Welcome to the next in a series of traveler spotlights on Katie Going Global, profiling some of my fellow thirty-something travelers who are getting ready to take a break from their everyday lives to travel – not just for a week or two, but for 4 months, 8 months, or even longer. If you missed them, check out previous interviews with Megan Shaw, Scott Hartbeck, Amanda Baker and Ali Garland.
This week’s interview is with Kat Selvocki of Pierced Hearts and True Love (seriously, what a cool name for a blog, right?!). Unlike some people who dream of breaking free from the evil corporate world, Kat is leaving a job in the not-so-evil nonprofit sector to move to Australia to teach yoga! You can follow her journey on Twitter at @shinyredtype, on Facebook or on her web site, Pierced Hearts and True Love.
Starting with the basics, who are you and where are you from?
I’m a photograph-taking, pie-baking, knitting yoga teacher and volunteer manager based in Brooklyn. I’ll be a thirty-something in a few short weeks – my birthday is on August 5!
What has your career path been like up to this point?
I’d say that my career path has been somewhat straight-forward until now. I started interning for an amazing think tank while I was in college in Washington, DC, and that really sparked my interest in non-profit work. I stuck with the 9-5 world post-college, with one exception: in 2005, I quit a steady job with a decent paycheck to move to New York City and do my AmeriCorps year with Habitat for Humanity. It was an amazing year, though I went back to the world of desk jobs after that.
The name of your blog is “Pierced Hearts and True Love” – where did that come from?
While I was browsing in The Strand (a large bookstore in NYC that claims to have 18 miles of books), I passed through the tattoo section and came across a book from the 1950s about a history of tattooing. The title was Pierced Hearts and True Love. When I think about travel, I think about the places and the people that have captured my heart – and that clicked when I was thinking about blog names.
You’re going to be teaching yoga in Australia – what motivated you to leave your current career to do something like this?
A series of very fortunate events! In February of this year, two things happened: I completed management training for work, and I started my yoga teacher training. In the management training, I learned that I didn’t want my boss’s job, and in yoga teacher training, I re-discovered my passion for teaching and also had the opportunity to do a lot of soul-searching. I’d already decided that I would quit my job to travel when one of my teachers arrived from Sydney and we talked about my desire to move there and the market for yoga teachers there – I was sold. I gave notice at work a few weeks later.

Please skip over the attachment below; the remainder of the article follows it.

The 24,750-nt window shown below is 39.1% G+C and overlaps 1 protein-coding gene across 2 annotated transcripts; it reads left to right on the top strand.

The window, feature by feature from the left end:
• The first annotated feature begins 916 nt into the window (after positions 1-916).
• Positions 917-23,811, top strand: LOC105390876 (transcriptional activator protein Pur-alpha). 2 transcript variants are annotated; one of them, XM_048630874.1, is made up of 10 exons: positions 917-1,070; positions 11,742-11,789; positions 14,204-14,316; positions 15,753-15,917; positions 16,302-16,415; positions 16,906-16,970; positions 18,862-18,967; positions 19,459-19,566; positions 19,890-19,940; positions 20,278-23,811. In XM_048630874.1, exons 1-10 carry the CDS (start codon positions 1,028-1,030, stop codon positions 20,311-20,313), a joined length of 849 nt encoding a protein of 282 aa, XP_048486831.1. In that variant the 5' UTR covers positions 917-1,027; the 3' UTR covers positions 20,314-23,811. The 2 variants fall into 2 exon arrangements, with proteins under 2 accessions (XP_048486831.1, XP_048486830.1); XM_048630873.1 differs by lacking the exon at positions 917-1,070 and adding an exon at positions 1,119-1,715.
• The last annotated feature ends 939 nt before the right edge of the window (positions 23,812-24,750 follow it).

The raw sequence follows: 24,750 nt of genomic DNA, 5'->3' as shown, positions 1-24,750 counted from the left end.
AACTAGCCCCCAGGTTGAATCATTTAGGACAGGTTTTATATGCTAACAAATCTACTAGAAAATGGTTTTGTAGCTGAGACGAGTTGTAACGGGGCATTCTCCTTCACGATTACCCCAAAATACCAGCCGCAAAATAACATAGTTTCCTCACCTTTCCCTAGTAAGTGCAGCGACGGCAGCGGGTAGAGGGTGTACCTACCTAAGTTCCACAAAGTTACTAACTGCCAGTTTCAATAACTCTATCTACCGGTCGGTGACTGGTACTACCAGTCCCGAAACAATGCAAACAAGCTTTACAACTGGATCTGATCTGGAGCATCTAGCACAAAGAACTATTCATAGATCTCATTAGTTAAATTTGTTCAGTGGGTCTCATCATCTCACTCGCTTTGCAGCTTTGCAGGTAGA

Had you ever thought of taking time off to travel or go abroad before? If so, what held you back?
I’d thought about taking time off to travel for YEARS. There was always something: mostly money, and the feeling that I would ruin my chances of having a career if I went. Most recently, it was my last relationship. I’m glad I’ve stopped making excuses now.
How have your family and friends reacted? Have they been supportive?
Overall, my friends and family have been incredibly supportive! A lot of people are really excited to come visit, and friends that I’ve known for a long time are happy that I’m realizing a dream that they’ve heard me discuss for at least six or seven years. I was surprised and pleased by how well my parents took it; when I panicked a bit after giving notice, my mom reminded me that the worst that happens is that I’ve quit one job and have to find another. I am so thankful for such an incredible support system.
What kind of response did you get from your boss and/or colleagues when you quit your job?
My boss and colleagues were mostly surprised. I’ve been at my job a long time for the non-profit world (nearly five years), and I got promoted last summer. They knew that I love to travel, but didn’t realize that I’ve wanted to live abroad and that I have family in Australia and feel connected to that country. I’ve gotten a lot of “you’re so lucky” and “I could never do that” combined with sadness and maybe a bit of resentment that I’m leaving. It’s strange to quit four months before you’re leaving, that’s for sure.
What is your biggest fear with respect to your move to Australia?
My biggest fear is definitely that I won’t be able to find enough work and thus will run out of money. Realistically, I don’t think that will happen – I’ll always be able to find some sort of work, and I’m definitely not afraid of manual labor – and yet it’s still hard not to worry about it sometimes.
Looking ahead to a year from now, how do you hope you will have grown or changed?
I hope I’ll have deepened my connections with my Australian family and friends, as well as built some amazing new friendships. I hope I’ll be more willing than ever to dive into new adventures. Mostly, I hope I’ll feel much more confident in my knowledge that a less traditional career path is the best fit for me.
What one question would you love to ask someone who has left their career to travel or move overseas?
I’ll be moving with two carry-on bags and shipping a small package to myself – and that’s it. What one unexpected thing have you found invaluable to have with you when moving abroad?